TOPICS: Steel, Maintenance, Polymer composites, Pipelines, Composite materials, Fillers (Materials), Pipes, Epoxy adhesives, Pressure, Epoxy resins, Glass, Failure, Nanocomposites, Nanoclays
Akira Maekawa, Michiyasu Noda, Michiaki Suzuki, Takeshi Suyama and Katsuhisa Fujita
J. Pressure Vessel Technol   doi: 10.1115/1.4036512
The vibration-induced fatigue failure of small-bore piping is one of the common causes of failure trouble at nuclear power plants. Therefore, the purpose of this study is to develop the measurement methods of vibration-induced stress for the screening to prevent from fatigue failure troubles of small-bore piping using portable vibrometers. Firstly, the validity of a measurement method using a single-mass model was conducted, and then a measurement method using a two-mass model developed as an improvement calculation model was conducted. Next, for small-bore piping with typical pattern configurations consisted of several masses and supports, the model considering the supports and the center of gravity being out of pipe centerline was developed and proposed. Finally, for the more complex small-bore piping with general piping configurations consisted of many bends, branches or joints, the method based on the finite element method analysis and using the values measured by a portable vibrometer was developed. In this method, the analytical model was optimized, and the stresses were obtained considering vibration modes as dynamically.
TOPICS: Pipes, Vibration, Stress, Laser Doppler vibrometers, Fatigue failure, Center of mass, Finite element methods, Failure, Nuclear power stations
Review Article  
Omesh K. Chopra, Gary L. Stevens, Robert Tregoning and A. S. Rao
J. Pressure Vessel Technol   doi: 10.1115/1.4035885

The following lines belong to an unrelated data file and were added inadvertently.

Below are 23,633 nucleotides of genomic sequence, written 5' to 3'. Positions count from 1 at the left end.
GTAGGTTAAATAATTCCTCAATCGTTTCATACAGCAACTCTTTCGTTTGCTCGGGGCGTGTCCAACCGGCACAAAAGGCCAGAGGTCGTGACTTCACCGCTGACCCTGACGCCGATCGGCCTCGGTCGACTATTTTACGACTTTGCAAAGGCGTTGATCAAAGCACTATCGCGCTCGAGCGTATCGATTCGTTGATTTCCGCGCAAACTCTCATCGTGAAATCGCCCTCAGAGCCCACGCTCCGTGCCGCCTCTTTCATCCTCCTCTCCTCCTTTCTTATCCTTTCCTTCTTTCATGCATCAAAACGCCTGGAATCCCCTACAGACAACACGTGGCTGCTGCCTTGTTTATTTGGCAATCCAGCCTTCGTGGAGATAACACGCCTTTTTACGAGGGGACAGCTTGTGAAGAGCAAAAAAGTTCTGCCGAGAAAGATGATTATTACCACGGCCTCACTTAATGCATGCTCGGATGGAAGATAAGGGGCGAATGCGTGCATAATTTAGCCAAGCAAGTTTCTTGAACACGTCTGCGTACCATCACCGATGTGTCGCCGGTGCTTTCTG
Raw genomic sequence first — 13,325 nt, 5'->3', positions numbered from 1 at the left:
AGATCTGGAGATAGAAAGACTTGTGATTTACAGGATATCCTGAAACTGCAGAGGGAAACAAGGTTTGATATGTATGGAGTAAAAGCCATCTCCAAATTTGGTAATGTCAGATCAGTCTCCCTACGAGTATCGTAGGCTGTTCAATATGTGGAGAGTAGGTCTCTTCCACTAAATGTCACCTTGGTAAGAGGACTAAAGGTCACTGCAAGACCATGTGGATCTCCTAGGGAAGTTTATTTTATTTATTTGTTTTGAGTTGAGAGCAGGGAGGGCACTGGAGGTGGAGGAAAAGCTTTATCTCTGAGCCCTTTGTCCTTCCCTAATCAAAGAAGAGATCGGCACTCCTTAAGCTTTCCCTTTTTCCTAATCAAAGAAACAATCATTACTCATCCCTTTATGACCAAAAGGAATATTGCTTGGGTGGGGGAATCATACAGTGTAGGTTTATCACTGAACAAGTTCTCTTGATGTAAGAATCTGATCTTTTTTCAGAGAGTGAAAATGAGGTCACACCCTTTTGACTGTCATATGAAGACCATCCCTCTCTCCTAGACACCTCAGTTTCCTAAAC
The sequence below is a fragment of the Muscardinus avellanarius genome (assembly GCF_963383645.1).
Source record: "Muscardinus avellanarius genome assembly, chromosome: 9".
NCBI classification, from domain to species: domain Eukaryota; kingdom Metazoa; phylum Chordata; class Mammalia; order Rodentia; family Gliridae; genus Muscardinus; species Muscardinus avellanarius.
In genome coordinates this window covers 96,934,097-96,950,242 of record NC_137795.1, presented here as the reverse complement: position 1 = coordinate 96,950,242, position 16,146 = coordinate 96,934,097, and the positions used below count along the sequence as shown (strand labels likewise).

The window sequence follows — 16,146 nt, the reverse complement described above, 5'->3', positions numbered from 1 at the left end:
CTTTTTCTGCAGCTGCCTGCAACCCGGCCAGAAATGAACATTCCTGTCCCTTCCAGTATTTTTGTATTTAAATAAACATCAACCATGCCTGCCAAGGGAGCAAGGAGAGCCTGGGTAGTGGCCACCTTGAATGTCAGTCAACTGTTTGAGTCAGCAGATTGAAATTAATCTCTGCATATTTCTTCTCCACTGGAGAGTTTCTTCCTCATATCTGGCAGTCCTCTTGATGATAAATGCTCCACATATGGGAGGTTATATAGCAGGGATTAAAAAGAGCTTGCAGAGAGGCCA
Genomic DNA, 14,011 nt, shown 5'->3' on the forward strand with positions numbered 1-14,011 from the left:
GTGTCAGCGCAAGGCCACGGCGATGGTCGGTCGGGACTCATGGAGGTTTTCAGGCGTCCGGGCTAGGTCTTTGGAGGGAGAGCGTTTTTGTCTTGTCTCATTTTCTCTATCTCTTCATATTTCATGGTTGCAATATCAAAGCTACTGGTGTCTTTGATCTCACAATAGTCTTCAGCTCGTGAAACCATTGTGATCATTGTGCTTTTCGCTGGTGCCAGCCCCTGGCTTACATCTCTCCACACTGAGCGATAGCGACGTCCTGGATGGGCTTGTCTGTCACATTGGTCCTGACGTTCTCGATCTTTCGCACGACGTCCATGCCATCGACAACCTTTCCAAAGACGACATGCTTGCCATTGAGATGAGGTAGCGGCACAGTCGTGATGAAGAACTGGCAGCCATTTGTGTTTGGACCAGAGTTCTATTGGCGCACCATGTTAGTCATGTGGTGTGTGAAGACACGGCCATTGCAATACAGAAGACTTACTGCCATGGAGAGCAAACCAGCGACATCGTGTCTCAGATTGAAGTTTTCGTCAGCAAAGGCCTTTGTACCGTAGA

The American Society of Mechanical Engineers (ASME) Boiler and Pressure Vessel Code (Code) provides rules for the design of Class 1 components of nuclear power plants. However, the Code design curves do not address the effects of light water reactor (LWR) water environments. Existing fatigue strain-vs.-life (e-N) data illustrate significant effects of LWR water environments on the fatigue resistance of pressure vessel and piping steels. Extensive studies have been conducted at Argonne National Laboratory and elsewhere to investigate the effects of LWR environments on the fatigue life. This article summarizes the results of these studies. Existing fatigue e-N data were evaluated to identify the various material, environmental, and loading conditions that influence fatigue crack initiation; a methodology for estimating fatigue lives as a function of these parameters was developed. The effects were incorporated into the ASME Code Section III fatigue evaluations in terms of an environmental correction factor, Fen, which is the ratio of fatigue life in air at room temperature to the life in the LWR water environment at reactor operating temperatures. Available fatigue data were used to develop fatigue design curves for carbon and low-alloy steels, austenitic stainless steels, and nickel-chromium-iron (Ni-Cr-Fe) alloys and their weld metals. A review of the Code Section III fatigue adjustment factors of 2 and 20 is also presented and the possible conservatism inherent in the choice is evaluated. A brief description of potential effects of neutron irradiation on fatigue crack initiation is presented.
TOPICS: Fatigue life, Water, Light water reactors, Fatigue, Alloys, Steel, Design, Fatigue cracks, Fatigue design, Pipes, ASME Boiler and Pressure Vessel Code, Iron, Nuclear power stations, Stainless steel, Pressure vessels, Irradiation (Radiation exposure), ASME, Carbon, Temperature, Neutrons, Metals, Nickel, ASME Standards, Operating temperature